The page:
Paddington 2 (2018)

   Director: Paul King  With: Ben Whishaw, Hugh Grant, Sally Hawkins, Hugh Bonneville Release date: January 12, 2018 PG. 1 hr. 44 min.

Director: Paul King
With: Ben Whishaw, Hugh Grant, Sally Hawkins, Hugh Bonneville
Release date: January 12, 2018
PG. 1 hr. 44 min.

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Are you looking for family wholesome, remarkable, and heartwarming filmmaking? Look no further than Paul King’s “Paddington 2.” A genuine children's film that is entertaining beyond the point of a demographic in which our protagonist Paddington (Ben Whishaw) finds himself as a popular member of the community he resides in with his loving family, the Browns. He desires to give his Aunt Lucy (Imelda Staunton) the perfect gift for her 100th birthday, but the one gift he has his eyes on ends up being stolen, with the only suspect to be found is Paddington himself (Ben Whishaw). 

“Paddington 2” is the much-anticipated sequel to the critically acclaimed and box office hit “Paddington.” With a 98% rating on Rotten Tomatoes and a $268,047,808 gross at the box office on a $55 million budget, “Paddington” was the children’s film that we didn’t know we needed, but the kid's movie we deserved, and the sequel is even better. 

What the “Paddington” franchise does so well, is the filmmakers and cast behind these stories know how to treat their audience in both a fun and intelligent fashion. “Paddington 2” takes that ideology and extends it to points of sheer genius. The filmmaking on display and the genuinely masterful ideas behind the family-friendly slapstick comedy is some of the most entertaining family-friendly content in years. Technically speaking, the visual effects are nothing short of sensational. Every hair of Paddington’s (Ben Whishaw) fur is accounted for, the blend between him and his backgrounds is seamless, and the movements of the character are tangible. The CGI work behind Paddington (Ben Whishaw) is nothing short of perfection, and it allows for the audience to feel as if Paddington (Ben Whishaw) is a tangible being that makes it seem as if we could jump into the screen and join him along his journey. 

Ben Whishaw has to be at the center of that praise though, because, while the visuals are outstanding, Ben Whishaw is the man that brings Paddington (Ben Whishaw) to life. The timing and gentle quality to be found in his voice allow for an authentic dose of a heartfelt essence to the character. I merely desired to shake his hand and join him for a cup of tea, or better yet, a marmalade sandwich. But, Ben is not the only one having a ton of fun here, as the audience did in my sold out theater viewing. Brendan Gleeson is having a ravishing time as well in depicting the character of Knuckles (Brendan Gleeson).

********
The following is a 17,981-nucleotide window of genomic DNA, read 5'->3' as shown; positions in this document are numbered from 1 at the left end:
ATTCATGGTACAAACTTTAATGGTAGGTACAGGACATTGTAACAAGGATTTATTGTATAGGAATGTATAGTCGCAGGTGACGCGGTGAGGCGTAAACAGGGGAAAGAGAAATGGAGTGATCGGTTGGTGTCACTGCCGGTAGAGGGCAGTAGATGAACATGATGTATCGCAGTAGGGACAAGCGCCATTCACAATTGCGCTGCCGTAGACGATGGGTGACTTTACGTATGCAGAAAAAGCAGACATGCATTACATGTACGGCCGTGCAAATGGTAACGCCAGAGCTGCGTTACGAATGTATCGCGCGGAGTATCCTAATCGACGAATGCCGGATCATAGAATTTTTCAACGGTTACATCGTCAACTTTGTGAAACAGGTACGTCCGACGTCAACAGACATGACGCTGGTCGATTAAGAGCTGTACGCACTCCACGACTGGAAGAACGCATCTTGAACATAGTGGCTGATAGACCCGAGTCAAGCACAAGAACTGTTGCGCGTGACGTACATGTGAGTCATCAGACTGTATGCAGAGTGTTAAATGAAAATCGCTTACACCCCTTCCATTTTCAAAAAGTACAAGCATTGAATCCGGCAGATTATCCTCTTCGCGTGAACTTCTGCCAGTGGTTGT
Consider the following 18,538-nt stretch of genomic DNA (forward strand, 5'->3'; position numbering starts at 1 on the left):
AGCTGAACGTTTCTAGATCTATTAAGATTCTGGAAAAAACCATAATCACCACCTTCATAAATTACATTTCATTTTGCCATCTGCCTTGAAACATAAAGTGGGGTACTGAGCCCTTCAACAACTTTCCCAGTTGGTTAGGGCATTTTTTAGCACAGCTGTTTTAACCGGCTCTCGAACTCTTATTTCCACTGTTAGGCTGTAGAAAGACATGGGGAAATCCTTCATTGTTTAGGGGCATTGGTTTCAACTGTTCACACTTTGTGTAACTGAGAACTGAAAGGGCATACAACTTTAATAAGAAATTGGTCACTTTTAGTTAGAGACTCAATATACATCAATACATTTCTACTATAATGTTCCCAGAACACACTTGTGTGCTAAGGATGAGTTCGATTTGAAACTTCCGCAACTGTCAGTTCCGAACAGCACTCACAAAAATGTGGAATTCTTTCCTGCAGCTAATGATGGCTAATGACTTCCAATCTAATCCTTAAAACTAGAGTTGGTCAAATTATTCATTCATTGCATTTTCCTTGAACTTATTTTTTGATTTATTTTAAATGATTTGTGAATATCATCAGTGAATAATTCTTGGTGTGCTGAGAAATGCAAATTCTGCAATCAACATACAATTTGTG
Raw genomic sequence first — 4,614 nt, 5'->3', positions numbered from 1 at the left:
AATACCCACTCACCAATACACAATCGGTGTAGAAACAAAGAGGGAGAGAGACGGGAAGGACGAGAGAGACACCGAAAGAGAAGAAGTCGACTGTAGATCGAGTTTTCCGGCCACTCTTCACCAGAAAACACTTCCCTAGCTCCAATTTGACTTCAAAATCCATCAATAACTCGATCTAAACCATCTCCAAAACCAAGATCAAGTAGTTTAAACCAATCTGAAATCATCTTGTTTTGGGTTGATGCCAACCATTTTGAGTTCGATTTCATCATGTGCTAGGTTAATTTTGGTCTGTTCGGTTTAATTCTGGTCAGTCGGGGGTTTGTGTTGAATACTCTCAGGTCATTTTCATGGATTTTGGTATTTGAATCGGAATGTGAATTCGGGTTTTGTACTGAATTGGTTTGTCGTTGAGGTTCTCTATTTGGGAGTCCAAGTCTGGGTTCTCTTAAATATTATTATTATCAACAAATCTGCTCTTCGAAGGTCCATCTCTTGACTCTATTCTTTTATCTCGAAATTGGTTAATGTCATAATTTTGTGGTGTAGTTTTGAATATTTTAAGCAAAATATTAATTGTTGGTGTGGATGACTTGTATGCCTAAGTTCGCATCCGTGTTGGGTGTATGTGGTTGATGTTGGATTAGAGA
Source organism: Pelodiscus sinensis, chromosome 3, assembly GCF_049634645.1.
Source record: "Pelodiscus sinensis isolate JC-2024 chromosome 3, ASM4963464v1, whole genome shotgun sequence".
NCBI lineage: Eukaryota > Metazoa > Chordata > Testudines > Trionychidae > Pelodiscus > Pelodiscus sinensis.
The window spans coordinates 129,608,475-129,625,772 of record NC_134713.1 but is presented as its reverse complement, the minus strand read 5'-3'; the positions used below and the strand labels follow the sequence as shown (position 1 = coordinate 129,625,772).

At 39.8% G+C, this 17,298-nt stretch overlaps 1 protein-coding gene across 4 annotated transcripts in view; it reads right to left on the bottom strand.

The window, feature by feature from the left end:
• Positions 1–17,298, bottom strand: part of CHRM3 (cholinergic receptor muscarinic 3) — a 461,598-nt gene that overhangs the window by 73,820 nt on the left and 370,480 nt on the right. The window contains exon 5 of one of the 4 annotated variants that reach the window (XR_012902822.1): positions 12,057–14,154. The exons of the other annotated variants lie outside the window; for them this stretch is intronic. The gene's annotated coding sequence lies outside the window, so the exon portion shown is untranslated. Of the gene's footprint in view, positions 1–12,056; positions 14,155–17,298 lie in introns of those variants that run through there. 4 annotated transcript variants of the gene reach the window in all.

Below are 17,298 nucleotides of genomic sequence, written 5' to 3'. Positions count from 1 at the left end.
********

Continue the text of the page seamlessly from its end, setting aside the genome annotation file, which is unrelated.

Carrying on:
A mean old prison cook, who continually makes the same bowl of grumpy soup for the inmates that seems to be the cause for all of their grumpiness. After Paddington (Ben Whishaw) teaches him the recipe for a marmalade sandwich, mean old knuckles (Brendan Gleeson) melts into a gleeful baker who learns that love can be produced from good food. The delicious food made by these two friendly chefs leads to a comical sequence of watching a bunch of hard-nosed prisoners decorate their prison with bright rainbow colors and flowers to celebrate their tasty pastries. The simple and obvious humor made by the screenwriters portrays itself as pure genius, despite the familiarity to be found in this old-fashioned, slapstick, three stooges kind of humor. 

The entire cast of the family returns for some good fun as well, with Sally Hawkins becoming a stand out once again, but Hugh Grant is the loveable villain of the film that overshadows are the previous villain with his loveable weirdness. There is a dose of maturity added to his character with that of self-reflection becoming the real enemy of a man who desperately desires to be back on stage. He’s a talented actor that is having such pleasure in partaking in this story, and it shows as the rest of the cast does as no matter if they're depicting a villain or a hero, they are having a blast in creating this incredible family film. 

Paul King’s “Paddington 2” adds another remarkable chapter to the little bear of London's story. The freshness of the story has worn off a bit, and the story can become a bit too cartoonish at times for my taste, but the narrative maintains enough focus and integrity to its character that it’s hard to not seep into its loveable essence. The cleverness to be found in their references to classic films like “Modern Times” cannot go unnoticed, and the filmmaker's ability to provide a dose of maturity with that of some wholesome family fun is nothing short of extraordinary. 

“Paddington 2” currently sits at 100% on Rotten Tomatoes with 144 reviews, and that trend will continue as this is a film constructed with the heart of a filmmaker desiring to teach children some important messages with the power of laughter. A key and fundamental essence of any children’s film that Pixar Studios and Paul King seem to be the only ones aware of. For those who are curious as to what I would score “Paddington 2’s” predecessor, I would probably give it an equivalent score to its sequel, because “Paddington 2” is no masterpiece, but its a scrumptious bit of fun.